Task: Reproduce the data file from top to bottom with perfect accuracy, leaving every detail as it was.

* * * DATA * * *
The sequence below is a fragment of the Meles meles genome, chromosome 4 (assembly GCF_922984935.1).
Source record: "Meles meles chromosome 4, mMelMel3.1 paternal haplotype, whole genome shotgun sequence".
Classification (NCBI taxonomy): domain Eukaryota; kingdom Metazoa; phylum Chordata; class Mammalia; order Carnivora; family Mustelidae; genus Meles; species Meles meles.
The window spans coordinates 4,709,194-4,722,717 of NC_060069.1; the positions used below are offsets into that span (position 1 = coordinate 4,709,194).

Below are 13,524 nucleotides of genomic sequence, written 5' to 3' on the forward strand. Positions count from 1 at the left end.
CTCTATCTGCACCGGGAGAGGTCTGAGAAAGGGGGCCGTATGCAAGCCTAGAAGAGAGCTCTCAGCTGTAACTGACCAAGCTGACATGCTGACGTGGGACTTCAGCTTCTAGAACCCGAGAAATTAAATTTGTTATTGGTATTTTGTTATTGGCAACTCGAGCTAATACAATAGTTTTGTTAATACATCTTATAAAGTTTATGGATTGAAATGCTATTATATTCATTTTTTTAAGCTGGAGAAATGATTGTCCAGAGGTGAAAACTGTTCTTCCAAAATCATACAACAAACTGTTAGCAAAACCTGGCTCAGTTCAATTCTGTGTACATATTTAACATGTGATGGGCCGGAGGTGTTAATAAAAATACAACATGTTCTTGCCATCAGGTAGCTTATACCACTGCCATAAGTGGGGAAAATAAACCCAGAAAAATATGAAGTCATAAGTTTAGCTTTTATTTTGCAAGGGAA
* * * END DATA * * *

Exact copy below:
The sequence below is a fragment of the Meles meles genome, chromosome 4 (assembly GCF_922984935.1).
Source record: "Meles meles chromosome 4, mMelMel3.1 paternal haplotype, whole genome shotgun sequence".
Classification (NCBI taxonomy): domain Eukaryota; kingdom Metazoa; phylum Chordata; class Mammalia; order Carnivora; family Mustelidae; genus Meles; species Meles meles.
The window spans coordinates 4,709,194-4,722,717 of NC_060069.1; the positions used below are offsets into that span (position 1 = coordinate 4,709,194).

Below are 13,524 nucleotides of genomic sequence, written 5' to 3' on the forward strand. Positions count from 1 at the left end.
CTCTATCTGCACCGGGAGAGGTCTGAGAAAGGGGGCCGTATGCAAGCCTAGAAGAGAGCTCTCAGCTGTAACTGACCAAGCTGACATGCTGACGTGGGACTTCAGCTTCTAGAACCCGAGAAATTAAATTTGTTATTGGTATTTTGTTATTGGCAACTCGAGCTAATACAATAGTTTTGTTAATACATCTTATAAAGTTTATGGATTGAAATGCTATTATATTCATTTTTTTAAGCTGGAGAAATGATTGTCCAGAGGTGAAAACTGTTCTTCCAAAATCATACAACAAACTGTTAGCAAAACCTGGCTCAGTTCAATTCTGTGTACATATTTAACATGTGATGGGCCGGAGGTGTTAATAAAAATACAACATGTTCTTGCCATCAGGTAGCTTATACCACTGCCATAAGTGGGGAAAATAAACCCAGAAAAATATGAAGTCATAAGTTTAGCTTTTATTTTGCAAGGGAA